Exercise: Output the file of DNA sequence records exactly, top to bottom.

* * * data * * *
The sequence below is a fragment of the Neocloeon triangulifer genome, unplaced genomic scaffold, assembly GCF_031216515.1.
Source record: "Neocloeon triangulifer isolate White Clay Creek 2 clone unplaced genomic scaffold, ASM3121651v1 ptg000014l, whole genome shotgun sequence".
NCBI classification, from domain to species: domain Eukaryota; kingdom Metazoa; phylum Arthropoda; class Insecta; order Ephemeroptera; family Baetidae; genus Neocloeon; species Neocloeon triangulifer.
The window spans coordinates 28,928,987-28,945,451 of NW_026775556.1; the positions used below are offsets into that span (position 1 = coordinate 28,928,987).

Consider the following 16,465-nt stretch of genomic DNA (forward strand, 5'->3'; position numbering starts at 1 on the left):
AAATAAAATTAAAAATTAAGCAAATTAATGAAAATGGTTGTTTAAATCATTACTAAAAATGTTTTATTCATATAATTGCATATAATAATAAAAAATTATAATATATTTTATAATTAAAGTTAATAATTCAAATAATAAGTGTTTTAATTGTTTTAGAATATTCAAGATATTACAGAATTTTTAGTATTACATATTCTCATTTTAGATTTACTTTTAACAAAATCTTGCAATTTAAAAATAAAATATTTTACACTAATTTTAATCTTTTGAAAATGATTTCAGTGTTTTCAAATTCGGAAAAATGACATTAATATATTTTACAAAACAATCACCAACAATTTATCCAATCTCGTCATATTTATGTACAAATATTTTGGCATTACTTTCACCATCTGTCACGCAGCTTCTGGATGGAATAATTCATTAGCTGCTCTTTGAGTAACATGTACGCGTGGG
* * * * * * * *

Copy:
The sequence below is a fragment of the Neocloeon triangulifer genome, unplaced genomic scaffold, assembly GCF_031216515.1.
Source record: "Neocloeon triangulifer isolate White Clay Creek 2 clone unplaced genomic scaffold, ASM3121651v1 ptg000014l, whole genome shotgun sequence".
NCBI classification, from domain to species: domain Eukaryota; kingdom Metazoa; phylum Arthropoda; class Insecta; order Ephemeroptera; family Baetidae; genus Neocloeon; species Neocloeon triangulifer.
The window spans coordinates 28,928,987-28,945,451 of NW_026775556.1; the positions used below are offsets into that span (position 1 = coordinate 28,928,987).

Consider the following 16,465-nt stretch of genomic DNA (forward strand, 5'->3'; position numbering starts at 1 on the left):
AAATAAAATTAAAAATTAAGCAAATTAATGAAAATGGTTGTTTAAATCATTACTAAAAATGTTTTATTCATATAATTGCATATAATAATAAAAAATTATAATATATTTTATAATTAAAGTTAATAATTCAAATAATAAGTGTTTTAATTGTTTTAGAATATTCAAGATATTACAGAATTTTTAGTATTACATATTCTCATTTTAGATTTACTTTTAACAAAATCTTGCAATTTAAAAATAAAATATTTTACACTAATTTTAATCTTTTGAAAATGATTTCAGTGTTTTCAAATTCGGAAAAATGACATTAATATATTTTACAAAACAATCACCAACAATTTATCCAATCTCGTCATATTTATGTACAAATATTTTGGCATTACTTTCACCATCTGTCACGCAGCTTCTGGATGGAATAATTCATTAGCTGCTCTTTGAGTAACATGTACGCGTGGG